"At the time of my architectural studies, I was fascinated by descriptive geometry—systems of representation—and I used it for my painting. But the human body is also an architectural work, and many buildings were inspired by its image: from the inner part (the heart) to the view (the highest part)… imagine buildings as solitary places that are then adapted the city. The work of geometry is indispensable to comprehending the infinitely deep. And my painting are a certain form of architecture. Moreover, I conceive of my paintings as writing." - Taulé
The Catalonian painter presents an astonishing exhibition of Type-C prints augmented by oil paint. Each work, like his paintings, is unique.
Renowned for his chiaroscuros, Antoni Taulé's game is played between light and shadows in highly structured places, opening up entirely new perspectives. At the center of the image, a fountain of light draws the eye. Taulé paints in oil directly on the print: erasing a character there, adding an imaginary perspective there, and there opening a door into a garden.
After the triple exhibition "Interior" (2016), joined by friends Christian Boltanksi, Jean-Claude Carrière, Sarah Moon ou Erro, "Insula Lux" marks a new stage in Taulé's work. Darkness fades; the light arrives and catches the eye.
Born in Sabadell, Barcelone in 1945, Antoni Taulé has produced a constant output of paintings and exhibitions. His works are in numerous public collections in both France (Centre national d’art contemporain, Musée d’Art moderne de la Ville de Paris, Fonds national d’Art contemporain, Villa Tamaris centre d’art, Musée de Pau, Musée de Besançon…) and Spain (Museu de la Diputacio, Fundation La Caixa, Banc de Sabadell, Consell Insular de Formentera, Institut Cervantes…).
Taulé's work explores the relationships between shadow and light, interior and exterior, and presence and absence, showing spaces plunged into darknesses from which light beams emanate, illuminating scenes that are sometimes populated by individuals—isolated and lonely—and most often empty of any presence.
The photographs presented by Taulé in this exhibition were taken during the 1970s and onwards. Originating as working tools allowing Taulé to apprehend the space and to catch the light in order to better prepare his paintings, the artist’s photographs have become works in their own right. The end merges with the means. The artist considers photography and painting as a continuum that springs from the transparency of silver films. So much so that the painting reclaims its rights and the photographs are "raised" with oil. The border between the real and the imaginary fades.
Taulé was born on August 25, 1945 in Sabadell, Barcelona. His father imparted the taste for painting to Antoni as a boy as the young artist watched him paint. After his primary studies, he began studying architecture in Barcelona and graduated in 1970. In 1965, he arrived in Paris and worked in architectural firms. It was Sartre's Paris, the end of the Algerian war, the construction of Unesco, the year of Le Corbusier's death and the end of Chandigarh, the French Cinematheque and Antonioni's films. Since the age of 14, he has never stopped painting and made his first personal exhibition in 1966 at the Academie de Belles Arts in Sabadell.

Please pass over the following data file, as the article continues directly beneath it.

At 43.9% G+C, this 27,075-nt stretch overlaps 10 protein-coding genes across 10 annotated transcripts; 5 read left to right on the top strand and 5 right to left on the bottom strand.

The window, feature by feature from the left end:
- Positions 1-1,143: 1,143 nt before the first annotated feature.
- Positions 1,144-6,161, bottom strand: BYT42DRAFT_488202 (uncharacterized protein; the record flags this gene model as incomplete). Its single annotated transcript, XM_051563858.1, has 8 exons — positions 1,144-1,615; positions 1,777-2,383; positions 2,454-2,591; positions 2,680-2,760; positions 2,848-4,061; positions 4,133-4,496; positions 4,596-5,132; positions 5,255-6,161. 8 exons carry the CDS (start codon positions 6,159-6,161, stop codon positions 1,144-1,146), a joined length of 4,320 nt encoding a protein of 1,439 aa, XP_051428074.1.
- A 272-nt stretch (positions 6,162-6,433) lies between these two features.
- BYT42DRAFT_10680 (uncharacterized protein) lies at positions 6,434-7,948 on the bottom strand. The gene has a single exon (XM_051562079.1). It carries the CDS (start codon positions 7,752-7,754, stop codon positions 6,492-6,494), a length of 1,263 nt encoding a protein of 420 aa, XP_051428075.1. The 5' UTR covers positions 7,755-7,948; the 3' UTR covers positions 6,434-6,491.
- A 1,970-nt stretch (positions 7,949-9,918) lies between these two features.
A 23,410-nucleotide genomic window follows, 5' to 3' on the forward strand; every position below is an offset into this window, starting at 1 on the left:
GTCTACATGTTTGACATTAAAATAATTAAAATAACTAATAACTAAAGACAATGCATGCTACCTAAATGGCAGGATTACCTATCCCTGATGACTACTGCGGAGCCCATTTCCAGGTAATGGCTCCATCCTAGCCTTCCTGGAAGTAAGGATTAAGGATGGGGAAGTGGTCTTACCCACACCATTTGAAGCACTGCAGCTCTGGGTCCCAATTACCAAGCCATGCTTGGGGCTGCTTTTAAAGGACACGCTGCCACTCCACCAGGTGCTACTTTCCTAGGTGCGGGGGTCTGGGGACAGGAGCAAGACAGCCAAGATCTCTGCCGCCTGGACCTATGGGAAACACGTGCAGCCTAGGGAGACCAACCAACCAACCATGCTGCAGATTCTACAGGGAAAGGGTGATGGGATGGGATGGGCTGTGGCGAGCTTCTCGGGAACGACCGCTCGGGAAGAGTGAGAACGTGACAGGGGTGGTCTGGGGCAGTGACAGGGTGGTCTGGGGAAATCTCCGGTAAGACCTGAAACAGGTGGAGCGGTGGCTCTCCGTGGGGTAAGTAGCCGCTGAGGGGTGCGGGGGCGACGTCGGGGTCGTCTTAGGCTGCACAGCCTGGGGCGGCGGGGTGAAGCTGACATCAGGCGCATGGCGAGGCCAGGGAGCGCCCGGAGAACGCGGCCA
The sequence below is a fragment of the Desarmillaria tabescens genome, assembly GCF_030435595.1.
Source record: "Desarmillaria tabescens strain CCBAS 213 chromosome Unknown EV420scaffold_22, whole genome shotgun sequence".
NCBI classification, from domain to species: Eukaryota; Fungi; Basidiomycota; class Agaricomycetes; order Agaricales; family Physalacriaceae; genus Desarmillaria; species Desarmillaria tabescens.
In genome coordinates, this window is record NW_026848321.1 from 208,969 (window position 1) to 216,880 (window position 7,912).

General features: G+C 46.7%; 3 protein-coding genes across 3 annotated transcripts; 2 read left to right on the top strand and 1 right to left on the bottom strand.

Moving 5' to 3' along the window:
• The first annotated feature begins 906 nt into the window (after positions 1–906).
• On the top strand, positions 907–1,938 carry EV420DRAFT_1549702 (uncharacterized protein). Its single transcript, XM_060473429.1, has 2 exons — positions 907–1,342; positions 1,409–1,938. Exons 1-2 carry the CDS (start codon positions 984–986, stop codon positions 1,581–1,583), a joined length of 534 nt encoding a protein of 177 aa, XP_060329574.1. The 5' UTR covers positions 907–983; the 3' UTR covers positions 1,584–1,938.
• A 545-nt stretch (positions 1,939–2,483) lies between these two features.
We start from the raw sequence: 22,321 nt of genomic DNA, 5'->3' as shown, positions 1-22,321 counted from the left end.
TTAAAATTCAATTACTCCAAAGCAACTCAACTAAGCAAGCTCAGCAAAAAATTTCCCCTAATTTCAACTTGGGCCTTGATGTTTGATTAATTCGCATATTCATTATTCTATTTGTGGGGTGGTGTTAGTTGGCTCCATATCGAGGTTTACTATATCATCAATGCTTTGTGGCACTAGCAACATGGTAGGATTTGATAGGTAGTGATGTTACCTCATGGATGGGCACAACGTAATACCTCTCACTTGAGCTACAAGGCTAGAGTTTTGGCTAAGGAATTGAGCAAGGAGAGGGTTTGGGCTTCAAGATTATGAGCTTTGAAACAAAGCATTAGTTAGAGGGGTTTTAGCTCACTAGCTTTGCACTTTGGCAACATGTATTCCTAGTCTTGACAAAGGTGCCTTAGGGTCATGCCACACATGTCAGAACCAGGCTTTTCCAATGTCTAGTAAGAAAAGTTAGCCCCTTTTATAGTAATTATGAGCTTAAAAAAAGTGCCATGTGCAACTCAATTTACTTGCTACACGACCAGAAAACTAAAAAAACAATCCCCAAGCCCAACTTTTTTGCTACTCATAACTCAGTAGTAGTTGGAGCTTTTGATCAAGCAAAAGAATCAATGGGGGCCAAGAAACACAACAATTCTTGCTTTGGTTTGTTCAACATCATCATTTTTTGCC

Upon receiving his degree in architecture, he worked on the construction of l’Université autonome de Barcelone for a year. In 1971, he was asked to work on the development of a large shipyard on the small island of Formentera. There he met Laetitia Ney of Elchingen, who he would go on to marry. He devoted himself entirely to painting, and Formentera, like Paris, became one of his favorite places in both his life and to work.
His first exhibition in Paris was in 1975 with Mathias Fels, presented to him by Hervé Télémaque—showing many paintings of his young daughter Djamilla, then three years old. The exhibition was titled, Espace hors temps (Space out of Time), with a foreword by Alain Jouffroy. In 1976, Taulé exhibited Contre-Jour (Against Day) at Fabien Boulakia on rue Bonaparte with a preface by Gérald Gassiot-Talabot and in Barcelona at the Aimé Maeght gallery—an exhibition visited by Joan Miró and Alexander Calder. In 1977, he exhibited at the Beaubourg gallery, with then associates Nahon and Trigano. In 1983, he met Jorge Luis Borges and Julio Cortázar, who wrote the novella Fin d’étape (End of Stage) for Taulé That same year, he was named Chevalier de l’Ordre des Arts et des Lettres (Knight of the Order of Arts and Letters) by Jack Lang.
From 1983 onwards, Taulé worked for the theater, with The Three Sisters by Anton Chekhov at the Centre Dramatique National des Alpes, for Rudolf Nureyev in Paris at the Palais Garnier, Théâtre du Rond-Point for Nathalie Sarraute, in New York at the Metropolitan Opera for Rudolf Nureyev, at the Samuel Beckett Theater for Simone Benmussa and Glenn Close, in Madrid at Centro Dramatico, as well as Teatre Nacional de Catalunya in Barcelona and other theaters in Barcelona and Venice.
Taulé's studio is located in Malakoff, France. His works are featured in major private collections and major international public institutions in the United States, Japan, China, France, and Spain. Throughout his career, his work has been the subject of several major retrospectives.